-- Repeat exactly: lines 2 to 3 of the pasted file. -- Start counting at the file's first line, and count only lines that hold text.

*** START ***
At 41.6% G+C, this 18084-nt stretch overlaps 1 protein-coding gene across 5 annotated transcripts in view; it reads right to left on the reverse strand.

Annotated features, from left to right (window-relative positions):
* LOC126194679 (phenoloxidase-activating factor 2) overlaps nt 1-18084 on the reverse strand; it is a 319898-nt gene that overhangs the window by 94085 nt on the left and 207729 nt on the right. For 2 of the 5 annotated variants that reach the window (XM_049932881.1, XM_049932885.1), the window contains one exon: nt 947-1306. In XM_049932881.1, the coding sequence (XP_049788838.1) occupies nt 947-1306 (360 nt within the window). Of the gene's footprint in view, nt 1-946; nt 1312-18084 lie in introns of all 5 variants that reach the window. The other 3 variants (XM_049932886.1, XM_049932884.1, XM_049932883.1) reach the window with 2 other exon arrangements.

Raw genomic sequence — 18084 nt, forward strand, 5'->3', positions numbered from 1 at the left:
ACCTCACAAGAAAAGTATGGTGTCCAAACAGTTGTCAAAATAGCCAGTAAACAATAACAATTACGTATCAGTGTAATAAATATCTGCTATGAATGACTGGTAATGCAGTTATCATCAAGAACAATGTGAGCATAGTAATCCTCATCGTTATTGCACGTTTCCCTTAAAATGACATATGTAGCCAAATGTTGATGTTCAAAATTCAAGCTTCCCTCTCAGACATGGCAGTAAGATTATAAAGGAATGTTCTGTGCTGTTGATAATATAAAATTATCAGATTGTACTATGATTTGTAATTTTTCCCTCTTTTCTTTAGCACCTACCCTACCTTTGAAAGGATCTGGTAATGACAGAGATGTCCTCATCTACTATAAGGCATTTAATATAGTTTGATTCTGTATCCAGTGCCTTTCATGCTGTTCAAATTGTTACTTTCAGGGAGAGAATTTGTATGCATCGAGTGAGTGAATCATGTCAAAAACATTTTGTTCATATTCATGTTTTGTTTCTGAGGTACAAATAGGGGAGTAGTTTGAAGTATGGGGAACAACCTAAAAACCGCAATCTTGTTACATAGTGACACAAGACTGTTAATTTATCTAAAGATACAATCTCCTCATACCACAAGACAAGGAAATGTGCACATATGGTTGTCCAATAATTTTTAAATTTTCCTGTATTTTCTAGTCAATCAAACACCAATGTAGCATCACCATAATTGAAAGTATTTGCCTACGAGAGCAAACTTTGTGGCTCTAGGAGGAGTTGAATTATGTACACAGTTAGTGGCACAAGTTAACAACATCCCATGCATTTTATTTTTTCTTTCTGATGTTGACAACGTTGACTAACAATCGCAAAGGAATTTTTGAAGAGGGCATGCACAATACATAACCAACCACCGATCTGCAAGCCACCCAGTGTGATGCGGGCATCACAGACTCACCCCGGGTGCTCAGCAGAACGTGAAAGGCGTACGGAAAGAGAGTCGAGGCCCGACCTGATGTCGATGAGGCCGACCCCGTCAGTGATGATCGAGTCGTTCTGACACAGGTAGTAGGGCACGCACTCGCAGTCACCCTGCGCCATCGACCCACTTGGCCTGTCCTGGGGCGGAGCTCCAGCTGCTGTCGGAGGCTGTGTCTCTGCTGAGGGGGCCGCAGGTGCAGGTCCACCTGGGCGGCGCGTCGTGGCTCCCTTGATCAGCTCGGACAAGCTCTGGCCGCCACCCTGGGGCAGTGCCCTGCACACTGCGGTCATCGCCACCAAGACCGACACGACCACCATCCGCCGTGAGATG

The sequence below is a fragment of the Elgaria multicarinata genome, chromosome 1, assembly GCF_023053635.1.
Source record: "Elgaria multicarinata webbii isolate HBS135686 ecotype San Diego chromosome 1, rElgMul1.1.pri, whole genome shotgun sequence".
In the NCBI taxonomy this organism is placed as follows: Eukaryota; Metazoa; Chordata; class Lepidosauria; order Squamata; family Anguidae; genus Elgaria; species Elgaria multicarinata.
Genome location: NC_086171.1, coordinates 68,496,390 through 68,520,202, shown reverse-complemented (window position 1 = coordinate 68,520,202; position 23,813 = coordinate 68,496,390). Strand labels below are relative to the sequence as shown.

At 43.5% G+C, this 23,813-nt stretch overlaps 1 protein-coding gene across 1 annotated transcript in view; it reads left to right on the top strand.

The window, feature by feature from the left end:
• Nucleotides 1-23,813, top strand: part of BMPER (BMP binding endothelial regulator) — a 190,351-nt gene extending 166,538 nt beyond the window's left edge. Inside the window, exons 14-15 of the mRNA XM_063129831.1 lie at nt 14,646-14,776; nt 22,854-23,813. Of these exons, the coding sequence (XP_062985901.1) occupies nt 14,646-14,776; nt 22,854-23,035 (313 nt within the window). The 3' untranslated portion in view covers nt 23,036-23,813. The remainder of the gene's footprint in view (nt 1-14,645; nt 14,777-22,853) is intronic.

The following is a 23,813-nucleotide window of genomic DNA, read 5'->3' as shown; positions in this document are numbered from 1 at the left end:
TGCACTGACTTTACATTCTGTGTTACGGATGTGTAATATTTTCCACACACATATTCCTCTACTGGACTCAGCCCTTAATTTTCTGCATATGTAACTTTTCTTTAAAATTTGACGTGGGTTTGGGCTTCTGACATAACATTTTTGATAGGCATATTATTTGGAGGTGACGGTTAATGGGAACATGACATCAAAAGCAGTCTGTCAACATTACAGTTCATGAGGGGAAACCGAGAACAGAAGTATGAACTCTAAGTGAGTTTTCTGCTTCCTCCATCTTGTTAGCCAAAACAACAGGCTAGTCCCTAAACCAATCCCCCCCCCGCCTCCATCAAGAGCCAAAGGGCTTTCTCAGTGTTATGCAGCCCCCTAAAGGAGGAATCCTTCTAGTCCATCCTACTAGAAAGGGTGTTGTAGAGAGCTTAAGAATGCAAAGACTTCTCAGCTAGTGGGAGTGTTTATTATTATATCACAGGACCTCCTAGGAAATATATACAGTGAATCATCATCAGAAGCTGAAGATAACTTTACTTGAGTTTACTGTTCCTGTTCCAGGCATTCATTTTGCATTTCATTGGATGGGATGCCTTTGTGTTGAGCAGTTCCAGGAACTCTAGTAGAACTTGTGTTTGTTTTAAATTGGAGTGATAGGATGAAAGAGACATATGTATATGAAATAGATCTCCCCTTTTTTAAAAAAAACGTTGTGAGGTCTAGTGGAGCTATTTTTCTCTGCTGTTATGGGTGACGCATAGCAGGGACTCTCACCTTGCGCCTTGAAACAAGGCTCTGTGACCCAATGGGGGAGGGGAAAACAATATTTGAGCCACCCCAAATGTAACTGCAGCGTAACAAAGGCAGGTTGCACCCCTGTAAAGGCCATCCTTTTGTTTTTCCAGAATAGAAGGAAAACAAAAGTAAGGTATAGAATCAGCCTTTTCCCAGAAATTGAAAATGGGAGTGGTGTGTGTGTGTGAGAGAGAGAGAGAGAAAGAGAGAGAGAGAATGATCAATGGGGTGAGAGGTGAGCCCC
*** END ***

Annotated features, from left to right (window-relative positions):
* LOC126194679 (phenoloxidase-activating factor 2) overlaps nt 1-18084 on the reverse strand; it is a 319898-nt gene that overhangs the window by 94085 nt on the left and 207729 nt on the right. For 2 of the 5 annotated variants that reach the window (XM_049932881.1, XM_049932885.1), the window contains one exon: nt 947-1306. In XM_049932881.1, the coding sequence (XP_049788838.1) occupies nt 947-1306 (360 nt within the window). Of the gene's footprint in view, nt 1-946; nt 1312-18084 lie in introns of all 5 variants that reach the window. The other 3 variants (XM_049932886.1, XM_049932884.1, XM_049932883.1) reach the window with 2 other exon arrangements.